I know the world is changing and will change more quickly than I know. My grandchildren at 2, 3, and 4 years of age open the laptop and go online to network games, mouse around and use the keyboard. In time they will be youth and teens. Holy Smoke, then what! Look at the teens now.
They are instant messaging each other when they wake, walk, eat and drive, yikes! A major shift is occurring along demographic fault lines in the use of technology. It is a shift in how younger people are interacting with one another. Of course those who are thirty years and older are using IM and Facebook and other networking venues to stay connected with colleagues and friends and their own children. However, teens and twenties today are using technology as no other generation before them has done and for that reason they will change the way work is done. They process tasks at incredible speeds. They write essays while tweeting. They hang out at MySpace not Starbucks. Their use of digital technology is changing society, organizations and the way business is done. It cannot be held back. And this young generation is entering the workforce.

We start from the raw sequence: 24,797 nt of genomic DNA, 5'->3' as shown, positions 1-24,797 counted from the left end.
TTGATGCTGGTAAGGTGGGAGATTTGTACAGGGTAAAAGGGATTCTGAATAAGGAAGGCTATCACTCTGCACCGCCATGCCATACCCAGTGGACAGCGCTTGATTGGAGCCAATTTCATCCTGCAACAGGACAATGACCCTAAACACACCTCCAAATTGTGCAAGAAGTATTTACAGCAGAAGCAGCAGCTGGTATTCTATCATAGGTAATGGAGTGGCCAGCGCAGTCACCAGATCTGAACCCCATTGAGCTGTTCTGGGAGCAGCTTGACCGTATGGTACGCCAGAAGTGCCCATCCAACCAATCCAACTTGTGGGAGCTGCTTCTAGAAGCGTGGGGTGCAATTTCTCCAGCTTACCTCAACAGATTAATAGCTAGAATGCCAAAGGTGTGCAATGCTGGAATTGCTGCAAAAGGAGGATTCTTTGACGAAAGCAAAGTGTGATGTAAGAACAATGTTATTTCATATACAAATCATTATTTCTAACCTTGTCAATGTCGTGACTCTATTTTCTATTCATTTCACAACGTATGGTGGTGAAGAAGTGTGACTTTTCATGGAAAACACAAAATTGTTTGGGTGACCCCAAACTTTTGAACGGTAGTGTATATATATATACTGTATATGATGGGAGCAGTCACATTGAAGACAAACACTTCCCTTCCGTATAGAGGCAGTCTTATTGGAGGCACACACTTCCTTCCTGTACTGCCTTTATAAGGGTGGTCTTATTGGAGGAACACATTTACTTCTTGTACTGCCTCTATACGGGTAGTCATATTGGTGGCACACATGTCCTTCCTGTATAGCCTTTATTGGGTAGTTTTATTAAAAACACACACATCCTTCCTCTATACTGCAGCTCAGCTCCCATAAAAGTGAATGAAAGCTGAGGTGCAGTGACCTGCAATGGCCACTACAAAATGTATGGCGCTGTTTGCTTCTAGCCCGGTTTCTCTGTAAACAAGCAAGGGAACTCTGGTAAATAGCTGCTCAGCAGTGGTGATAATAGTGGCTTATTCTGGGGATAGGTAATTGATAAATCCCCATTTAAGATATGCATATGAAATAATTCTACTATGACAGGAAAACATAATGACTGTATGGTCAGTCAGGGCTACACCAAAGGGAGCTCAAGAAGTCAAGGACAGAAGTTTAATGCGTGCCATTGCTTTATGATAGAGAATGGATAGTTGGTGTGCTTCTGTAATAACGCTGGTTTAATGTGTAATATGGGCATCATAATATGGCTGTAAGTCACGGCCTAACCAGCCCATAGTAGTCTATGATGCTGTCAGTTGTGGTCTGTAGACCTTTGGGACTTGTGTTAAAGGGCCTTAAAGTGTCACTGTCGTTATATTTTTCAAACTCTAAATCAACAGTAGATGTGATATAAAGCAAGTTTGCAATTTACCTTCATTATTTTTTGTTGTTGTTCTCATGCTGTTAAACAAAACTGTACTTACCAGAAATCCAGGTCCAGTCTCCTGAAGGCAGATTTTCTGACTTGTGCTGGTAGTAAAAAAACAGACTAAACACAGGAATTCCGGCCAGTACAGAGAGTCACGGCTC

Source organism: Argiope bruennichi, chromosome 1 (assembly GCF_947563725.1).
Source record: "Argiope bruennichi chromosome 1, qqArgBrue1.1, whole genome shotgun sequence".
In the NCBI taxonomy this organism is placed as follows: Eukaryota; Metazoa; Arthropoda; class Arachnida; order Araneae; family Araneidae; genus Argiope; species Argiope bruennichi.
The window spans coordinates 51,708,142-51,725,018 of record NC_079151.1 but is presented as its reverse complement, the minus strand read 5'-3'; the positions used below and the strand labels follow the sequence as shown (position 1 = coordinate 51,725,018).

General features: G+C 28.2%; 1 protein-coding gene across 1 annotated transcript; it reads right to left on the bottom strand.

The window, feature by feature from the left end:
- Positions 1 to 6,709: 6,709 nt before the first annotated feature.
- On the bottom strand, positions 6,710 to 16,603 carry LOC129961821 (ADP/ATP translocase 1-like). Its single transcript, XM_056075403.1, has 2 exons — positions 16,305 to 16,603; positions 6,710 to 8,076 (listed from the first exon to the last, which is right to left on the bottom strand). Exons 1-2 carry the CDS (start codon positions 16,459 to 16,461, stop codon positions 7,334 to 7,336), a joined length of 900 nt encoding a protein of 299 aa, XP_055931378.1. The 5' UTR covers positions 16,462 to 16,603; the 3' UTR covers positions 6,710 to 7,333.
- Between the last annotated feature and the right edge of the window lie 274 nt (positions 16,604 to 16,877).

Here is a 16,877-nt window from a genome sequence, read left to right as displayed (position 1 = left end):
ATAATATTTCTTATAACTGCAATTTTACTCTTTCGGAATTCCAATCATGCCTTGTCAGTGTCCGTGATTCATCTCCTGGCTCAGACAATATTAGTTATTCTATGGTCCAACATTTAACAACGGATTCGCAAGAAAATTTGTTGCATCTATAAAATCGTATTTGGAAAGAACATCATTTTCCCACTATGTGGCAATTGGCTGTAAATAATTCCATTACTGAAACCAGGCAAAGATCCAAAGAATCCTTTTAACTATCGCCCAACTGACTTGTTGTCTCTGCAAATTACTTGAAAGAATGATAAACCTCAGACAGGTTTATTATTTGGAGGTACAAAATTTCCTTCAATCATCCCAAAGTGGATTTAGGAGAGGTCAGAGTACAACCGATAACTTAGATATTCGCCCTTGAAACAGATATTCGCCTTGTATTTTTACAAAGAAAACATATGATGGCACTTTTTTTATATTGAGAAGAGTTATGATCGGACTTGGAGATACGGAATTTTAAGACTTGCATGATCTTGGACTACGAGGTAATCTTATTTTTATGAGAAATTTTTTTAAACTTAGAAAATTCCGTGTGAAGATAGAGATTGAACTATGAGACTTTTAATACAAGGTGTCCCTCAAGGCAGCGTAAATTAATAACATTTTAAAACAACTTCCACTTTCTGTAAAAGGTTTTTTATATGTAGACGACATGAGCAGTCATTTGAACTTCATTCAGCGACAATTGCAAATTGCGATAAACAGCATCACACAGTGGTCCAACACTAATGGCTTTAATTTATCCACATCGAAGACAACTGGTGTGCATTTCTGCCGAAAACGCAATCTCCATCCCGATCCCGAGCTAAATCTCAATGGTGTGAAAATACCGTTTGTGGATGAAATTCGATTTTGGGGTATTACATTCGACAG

Richard Leyland of Unwired in an article entitled, "Prepare for the Next Generation – Today’s Teens will Change the Way We Work," asks four questions in order to describe what we can expect from the IM Generation.
1. How do they use technology? IM is foundational to their lives communications rather than additional as with older generations. They have developed the skill of absorbing relevant snippets while surfing connections.
2. What skills will they bring? They will multitask, make complex immediate connections, quickly create, access and swap information and collaborate with one or many people.
3. What won’t work? Traditional authority structures, formal communication style, daily office presence and reporting, dull and repetitive jobs will not work. The IM generation wants to contribute and influence outcomes, operating informally and immediately, work nomadically from home, café or beach being utterly dependent on technology and information accessibility.
4. Should this worry us? Yes and No. Yes, because it requires every organization to adjust to these realities and take advantage of them. No, because their skills are suited to this emerging knowledge economy.
Can the church close the gap between its Message and the IM generation?
If the bottom line is that the Church must embrace new technologies, then what kind of personnel will the church need to employ?
In the ever-changing technology landscape, churches wanting to maintain their relevance, have to consider new options to be the connected family of God.